Massive Parallel Signature Sequencing (MPSS)

For all living organisms, genetic information is encoded by DNA. Studying DNA can lead to important insights about biology. However, other types of nucleic acid also perform important functions in a cell.

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RNA is the molecule used to carry information from the DNA code to the ribosomes for translation. The type of RNA molecule that is used for translation of genetic code is called messenger RNA (mRNA).

Whilst researchers are still perfecting methods for sequencing mRNA, current methods are highly similar to the technologies used to sequence genomic DNA.

Massive parallel signature sequencing (MPSS) is one of the methods that has been developed  to sequence mRNA transcripts and quantify gene expression based on individual mRNA levels in the cell.

In MPSS, transcripts are captured on individual microbeads through a complementary DNA signature sequence. The microbeads are analyzed in array format in a flow cell.

Bases of the mRNA are systematically read by hybridization to a fluorescently labeled coder and then removed. Successive rounds of identification and removal are carried out until the sequence is complete. The result is an array of sequences ranging from 17 to 20 bp. Because thousands of transcripts can be sequenced at one time, it is referred to as massively parallel.

The count of transcripts, indicating expression level, is determined by the number of transcripts present per million molecules. MPSS does not require that genes are identified and characterized before beginning analysis. The sensitivity of MPSS is a few molecules of mRNA per cell.


Megaclone is a complementary technique for studying gene expression. A complementary (cDNA) copy of each mRNA is cloned onto a microbead. The cDNA is amplified until there are 100,000 copies of the sequence on each bead.

Megaclone has been combined with MPSS to increase the power of both techniques.


MPSS was developed in the early 2000’s by Sydney Brenner at Lynx Therapeutics. It has now become commonplace in the molecular biology repertoire.

An early application of MPSS compared transcriptomes of two human cell lines, normal breast epithelium and colon adenocarcinoma. The transcripts from the two cell lines represented about 17,000 genes. Fifty-five percent were expressed below the level of 10 transcripts per million. Most of the transcripts could be mapped to known genes. About 8500 of the genes were expressed by both cell lines, and another 6000 were specific to a cell type.

In 2005, a study using MPSS to sample transcriptomes of human tissues documented expression patterns of nearly 20,000 genes. They extracted mRNA from 32 tissues and carried out MPSS analysis. The average efficiency of signature mapping across all tissues was 60.3 percent. The results of the analysis shed light on organ and tissue specialization through the observed gene expression patterns.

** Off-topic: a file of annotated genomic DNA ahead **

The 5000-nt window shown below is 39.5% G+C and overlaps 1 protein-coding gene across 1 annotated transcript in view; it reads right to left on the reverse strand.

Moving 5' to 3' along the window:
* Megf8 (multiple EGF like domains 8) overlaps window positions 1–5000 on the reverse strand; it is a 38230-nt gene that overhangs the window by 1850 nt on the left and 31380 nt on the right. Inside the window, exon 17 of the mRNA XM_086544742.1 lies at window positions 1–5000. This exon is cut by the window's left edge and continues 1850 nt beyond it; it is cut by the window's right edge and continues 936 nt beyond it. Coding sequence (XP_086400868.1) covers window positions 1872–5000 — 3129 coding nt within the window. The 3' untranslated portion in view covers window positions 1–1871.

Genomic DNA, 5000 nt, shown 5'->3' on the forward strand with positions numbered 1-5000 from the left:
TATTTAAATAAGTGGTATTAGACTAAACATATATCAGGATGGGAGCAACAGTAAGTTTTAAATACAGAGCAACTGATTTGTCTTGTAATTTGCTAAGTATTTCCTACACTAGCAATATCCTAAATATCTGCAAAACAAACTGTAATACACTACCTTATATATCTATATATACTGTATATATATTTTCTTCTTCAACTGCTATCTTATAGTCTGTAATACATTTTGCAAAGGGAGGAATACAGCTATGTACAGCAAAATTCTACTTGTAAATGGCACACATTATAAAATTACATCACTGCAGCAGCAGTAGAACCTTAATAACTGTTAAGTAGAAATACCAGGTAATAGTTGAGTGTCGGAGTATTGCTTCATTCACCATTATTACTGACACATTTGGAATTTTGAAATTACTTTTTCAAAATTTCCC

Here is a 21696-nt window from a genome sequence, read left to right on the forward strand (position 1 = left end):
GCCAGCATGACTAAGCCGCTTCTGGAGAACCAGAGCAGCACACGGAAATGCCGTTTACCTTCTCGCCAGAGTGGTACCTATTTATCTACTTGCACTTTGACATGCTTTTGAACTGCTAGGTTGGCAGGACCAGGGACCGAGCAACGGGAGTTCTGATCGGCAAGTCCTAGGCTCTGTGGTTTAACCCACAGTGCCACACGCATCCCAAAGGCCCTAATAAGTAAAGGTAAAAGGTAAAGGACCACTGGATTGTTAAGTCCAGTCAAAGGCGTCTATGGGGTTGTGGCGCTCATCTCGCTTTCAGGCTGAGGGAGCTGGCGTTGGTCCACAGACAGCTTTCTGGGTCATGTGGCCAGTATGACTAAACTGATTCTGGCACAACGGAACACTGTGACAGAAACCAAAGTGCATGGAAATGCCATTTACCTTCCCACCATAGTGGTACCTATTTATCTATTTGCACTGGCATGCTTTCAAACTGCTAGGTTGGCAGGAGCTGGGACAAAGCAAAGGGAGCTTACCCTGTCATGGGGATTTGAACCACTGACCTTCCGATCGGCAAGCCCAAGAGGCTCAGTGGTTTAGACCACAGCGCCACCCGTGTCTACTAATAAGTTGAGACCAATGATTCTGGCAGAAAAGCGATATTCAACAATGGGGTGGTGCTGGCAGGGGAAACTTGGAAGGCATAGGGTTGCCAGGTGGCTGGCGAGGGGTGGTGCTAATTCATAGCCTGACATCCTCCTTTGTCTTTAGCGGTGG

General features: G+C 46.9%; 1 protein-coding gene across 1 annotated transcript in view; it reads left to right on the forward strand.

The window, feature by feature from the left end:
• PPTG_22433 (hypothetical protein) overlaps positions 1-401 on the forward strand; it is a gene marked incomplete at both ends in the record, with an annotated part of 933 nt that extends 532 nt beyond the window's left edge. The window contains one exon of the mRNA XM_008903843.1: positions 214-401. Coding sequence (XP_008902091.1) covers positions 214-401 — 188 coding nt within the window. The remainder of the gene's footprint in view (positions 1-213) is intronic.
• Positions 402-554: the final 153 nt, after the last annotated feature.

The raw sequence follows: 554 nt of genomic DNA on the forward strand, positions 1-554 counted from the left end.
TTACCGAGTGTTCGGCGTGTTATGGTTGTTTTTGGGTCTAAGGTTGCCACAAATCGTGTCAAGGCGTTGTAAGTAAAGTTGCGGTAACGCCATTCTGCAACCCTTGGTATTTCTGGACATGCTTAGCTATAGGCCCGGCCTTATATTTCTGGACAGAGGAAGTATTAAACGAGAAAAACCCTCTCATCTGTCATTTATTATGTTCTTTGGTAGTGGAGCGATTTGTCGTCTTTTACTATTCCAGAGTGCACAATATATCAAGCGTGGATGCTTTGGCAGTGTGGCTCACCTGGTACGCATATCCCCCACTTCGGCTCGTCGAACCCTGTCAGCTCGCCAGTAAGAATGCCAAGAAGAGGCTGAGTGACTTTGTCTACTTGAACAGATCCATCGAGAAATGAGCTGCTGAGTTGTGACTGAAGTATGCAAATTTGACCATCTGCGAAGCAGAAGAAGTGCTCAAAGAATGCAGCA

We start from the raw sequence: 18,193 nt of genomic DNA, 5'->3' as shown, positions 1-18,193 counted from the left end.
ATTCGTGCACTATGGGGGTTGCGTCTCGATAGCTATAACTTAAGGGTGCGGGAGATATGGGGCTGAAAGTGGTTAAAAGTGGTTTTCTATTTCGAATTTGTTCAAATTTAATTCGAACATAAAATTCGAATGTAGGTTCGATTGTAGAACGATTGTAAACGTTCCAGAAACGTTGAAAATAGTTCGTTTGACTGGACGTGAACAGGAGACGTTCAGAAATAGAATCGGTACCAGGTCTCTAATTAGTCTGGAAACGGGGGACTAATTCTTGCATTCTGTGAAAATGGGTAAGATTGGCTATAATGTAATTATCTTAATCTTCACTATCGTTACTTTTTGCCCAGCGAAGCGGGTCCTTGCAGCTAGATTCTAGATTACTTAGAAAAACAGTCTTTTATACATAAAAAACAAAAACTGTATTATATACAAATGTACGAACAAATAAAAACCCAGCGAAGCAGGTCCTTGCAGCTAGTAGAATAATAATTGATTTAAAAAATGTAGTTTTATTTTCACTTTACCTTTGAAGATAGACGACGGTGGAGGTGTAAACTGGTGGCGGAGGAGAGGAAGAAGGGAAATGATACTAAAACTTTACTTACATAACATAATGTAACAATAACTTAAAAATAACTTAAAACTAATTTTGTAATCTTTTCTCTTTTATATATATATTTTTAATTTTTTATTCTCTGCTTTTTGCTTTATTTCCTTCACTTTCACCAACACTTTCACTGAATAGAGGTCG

Comparison with other methods

The more traditional method of obtaining this type of data is through serial analysis of gene expression (SAGE); a microarray-based method for creating a snapshot of mRNAs in a sample. However, SAGE only has a specificity of 9-10 bp.

In a study comparing microarray and MPSS analysis of mRNA from Arabidopsis thaliana, researchers found that the MPSS platform might be more variable in measuring RNA abundance than microarray-based systems manufactured by Affymetrix and Agilent. The MPSS data did not correlate well for transcript abundance, although expression ratio comparisons were consistent across platforms.


MPSS has several known limitations. One is that for a small percentage of genes, no signatures can be assigned, so it is not possible to measure expression levels. Some genes and transcripts are also unsuited to the technology due to idiosyncrasies of sequence.

Further Reading

Last Updated: Jul 19, 2023

Dr. Catherine Shaffer

Written by

Dr. Catherine Shaffer

Catherine Shaffer is a freelance science and health writer from Michigan. She has written for a wide variety of trade and consumer publications on life sciences topics, particularly in the area of drug discovery and development. She holds a Ph.D. in Biological Chemistry and began her career as a laboratory researcher before transitioning to science writing. She also writes and publishes fiction, and in her free time enjoys yoga, biking, and taking care of her pets.


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